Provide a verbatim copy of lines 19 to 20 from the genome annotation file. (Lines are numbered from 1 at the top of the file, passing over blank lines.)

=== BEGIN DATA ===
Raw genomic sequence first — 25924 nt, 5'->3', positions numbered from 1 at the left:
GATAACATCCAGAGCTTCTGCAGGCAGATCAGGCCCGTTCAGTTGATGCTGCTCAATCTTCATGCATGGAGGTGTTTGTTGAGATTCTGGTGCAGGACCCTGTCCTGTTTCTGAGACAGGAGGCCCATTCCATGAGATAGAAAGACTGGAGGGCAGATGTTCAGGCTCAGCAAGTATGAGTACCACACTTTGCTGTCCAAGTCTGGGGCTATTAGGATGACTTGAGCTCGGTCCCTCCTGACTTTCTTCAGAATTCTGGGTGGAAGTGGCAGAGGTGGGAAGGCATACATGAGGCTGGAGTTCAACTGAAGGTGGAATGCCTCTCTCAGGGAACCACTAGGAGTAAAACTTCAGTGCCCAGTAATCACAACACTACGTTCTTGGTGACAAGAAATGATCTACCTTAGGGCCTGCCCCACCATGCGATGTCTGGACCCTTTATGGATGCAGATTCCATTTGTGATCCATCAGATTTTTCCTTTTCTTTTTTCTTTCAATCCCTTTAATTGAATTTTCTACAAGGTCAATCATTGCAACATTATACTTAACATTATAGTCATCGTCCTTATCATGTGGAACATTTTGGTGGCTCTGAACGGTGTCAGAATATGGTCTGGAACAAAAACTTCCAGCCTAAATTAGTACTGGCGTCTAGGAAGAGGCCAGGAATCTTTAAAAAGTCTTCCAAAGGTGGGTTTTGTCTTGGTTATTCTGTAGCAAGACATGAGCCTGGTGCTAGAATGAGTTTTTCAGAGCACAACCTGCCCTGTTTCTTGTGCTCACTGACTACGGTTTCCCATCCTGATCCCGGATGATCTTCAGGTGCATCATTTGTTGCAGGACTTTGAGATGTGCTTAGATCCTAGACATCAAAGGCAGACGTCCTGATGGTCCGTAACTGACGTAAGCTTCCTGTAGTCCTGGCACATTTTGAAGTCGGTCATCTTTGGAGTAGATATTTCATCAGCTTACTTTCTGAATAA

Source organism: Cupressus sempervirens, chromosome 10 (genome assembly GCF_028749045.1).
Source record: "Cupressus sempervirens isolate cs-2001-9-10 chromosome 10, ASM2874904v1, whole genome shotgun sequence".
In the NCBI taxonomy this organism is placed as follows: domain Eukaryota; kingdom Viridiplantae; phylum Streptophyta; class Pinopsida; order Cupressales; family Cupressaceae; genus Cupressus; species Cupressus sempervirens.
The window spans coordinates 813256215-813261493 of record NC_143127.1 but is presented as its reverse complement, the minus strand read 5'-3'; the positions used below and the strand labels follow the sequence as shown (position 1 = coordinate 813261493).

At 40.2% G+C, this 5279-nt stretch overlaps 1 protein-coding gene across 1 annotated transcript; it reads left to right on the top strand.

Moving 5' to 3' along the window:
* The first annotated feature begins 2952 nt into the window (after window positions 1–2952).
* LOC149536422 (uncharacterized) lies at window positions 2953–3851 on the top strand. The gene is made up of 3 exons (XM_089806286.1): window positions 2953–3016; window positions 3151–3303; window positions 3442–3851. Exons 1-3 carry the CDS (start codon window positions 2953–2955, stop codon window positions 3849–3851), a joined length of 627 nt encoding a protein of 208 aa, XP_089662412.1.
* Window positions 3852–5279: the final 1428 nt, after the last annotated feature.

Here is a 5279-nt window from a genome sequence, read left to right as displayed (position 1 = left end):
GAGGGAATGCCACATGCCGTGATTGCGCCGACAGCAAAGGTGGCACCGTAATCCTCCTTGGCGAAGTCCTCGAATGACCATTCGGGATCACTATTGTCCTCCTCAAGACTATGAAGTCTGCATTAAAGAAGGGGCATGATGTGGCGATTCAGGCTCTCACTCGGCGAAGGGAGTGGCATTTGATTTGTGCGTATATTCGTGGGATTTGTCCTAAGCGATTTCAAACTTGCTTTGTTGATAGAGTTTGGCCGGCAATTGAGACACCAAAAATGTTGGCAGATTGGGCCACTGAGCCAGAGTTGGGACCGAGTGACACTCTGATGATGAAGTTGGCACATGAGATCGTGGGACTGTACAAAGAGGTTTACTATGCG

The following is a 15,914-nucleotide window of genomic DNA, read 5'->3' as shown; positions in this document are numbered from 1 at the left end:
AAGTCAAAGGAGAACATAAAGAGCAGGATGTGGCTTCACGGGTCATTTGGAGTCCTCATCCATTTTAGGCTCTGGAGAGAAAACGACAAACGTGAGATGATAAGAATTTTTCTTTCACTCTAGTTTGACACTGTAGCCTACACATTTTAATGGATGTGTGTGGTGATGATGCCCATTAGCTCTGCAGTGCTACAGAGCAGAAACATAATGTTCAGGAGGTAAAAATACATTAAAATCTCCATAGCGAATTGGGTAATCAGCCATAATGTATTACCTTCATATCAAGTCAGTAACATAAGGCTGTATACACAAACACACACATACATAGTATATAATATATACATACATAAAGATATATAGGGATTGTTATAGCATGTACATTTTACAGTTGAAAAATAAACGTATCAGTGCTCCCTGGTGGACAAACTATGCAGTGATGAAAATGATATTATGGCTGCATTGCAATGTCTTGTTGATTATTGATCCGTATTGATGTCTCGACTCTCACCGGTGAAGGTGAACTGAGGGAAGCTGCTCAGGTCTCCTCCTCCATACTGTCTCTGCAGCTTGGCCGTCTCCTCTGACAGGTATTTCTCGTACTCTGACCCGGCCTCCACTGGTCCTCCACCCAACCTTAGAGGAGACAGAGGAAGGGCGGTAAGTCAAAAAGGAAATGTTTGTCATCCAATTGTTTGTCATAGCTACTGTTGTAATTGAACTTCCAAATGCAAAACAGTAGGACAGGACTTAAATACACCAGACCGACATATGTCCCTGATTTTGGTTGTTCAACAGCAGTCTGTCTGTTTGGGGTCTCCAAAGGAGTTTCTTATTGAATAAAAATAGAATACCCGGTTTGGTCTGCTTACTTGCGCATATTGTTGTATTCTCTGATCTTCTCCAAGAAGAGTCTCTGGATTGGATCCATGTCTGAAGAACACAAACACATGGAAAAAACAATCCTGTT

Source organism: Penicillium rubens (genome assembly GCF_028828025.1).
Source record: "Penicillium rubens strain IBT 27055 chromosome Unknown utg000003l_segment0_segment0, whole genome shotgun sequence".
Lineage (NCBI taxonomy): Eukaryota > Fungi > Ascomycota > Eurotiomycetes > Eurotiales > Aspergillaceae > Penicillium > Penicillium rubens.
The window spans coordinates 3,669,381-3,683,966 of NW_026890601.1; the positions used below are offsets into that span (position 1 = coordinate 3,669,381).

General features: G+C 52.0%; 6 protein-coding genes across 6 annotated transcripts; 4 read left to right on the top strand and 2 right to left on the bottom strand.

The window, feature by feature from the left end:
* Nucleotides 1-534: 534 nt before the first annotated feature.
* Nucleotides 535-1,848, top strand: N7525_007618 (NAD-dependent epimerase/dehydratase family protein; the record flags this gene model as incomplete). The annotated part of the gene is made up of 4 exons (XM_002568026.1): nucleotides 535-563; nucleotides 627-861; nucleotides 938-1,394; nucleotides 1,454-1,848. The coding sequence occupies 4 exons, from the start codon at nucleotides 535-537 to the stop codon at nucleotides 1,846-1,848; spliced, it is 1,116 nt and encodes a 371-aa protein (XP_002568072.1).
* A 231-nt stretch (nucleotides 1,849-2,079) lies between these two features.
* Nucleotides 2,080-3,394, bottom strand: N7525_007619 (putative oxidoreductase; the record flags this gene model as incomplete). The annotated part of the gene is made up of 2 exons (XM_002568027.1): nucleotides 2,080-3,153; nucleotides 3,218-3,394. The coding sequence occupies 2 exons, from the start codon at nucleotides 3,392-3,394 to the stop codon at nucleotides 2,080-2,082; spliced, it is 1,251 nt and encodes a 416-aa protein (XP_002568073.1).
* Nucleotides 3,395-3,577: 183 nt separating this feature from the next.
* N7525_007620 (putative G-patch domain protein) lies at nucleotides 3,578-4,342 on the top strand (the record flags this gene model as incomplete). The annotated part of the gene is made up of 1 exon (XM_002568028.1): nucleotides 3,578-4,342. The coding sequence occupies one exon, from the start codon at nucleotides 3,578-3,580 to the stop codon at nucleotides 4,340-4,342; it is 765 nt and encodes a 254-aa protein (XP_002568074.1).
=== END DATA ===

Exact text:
The window spans coordinates 3,669,381-3,683,966 of NW_026890601.1; the positions used below are offsets into that span (position 1 = coordinate 3,669,381).

General features: G+C 52.0%; 6 protein-coding genes across 6 annotated transcripts; 4 read left to right on the top strand and 2 right to left on the bottom strand.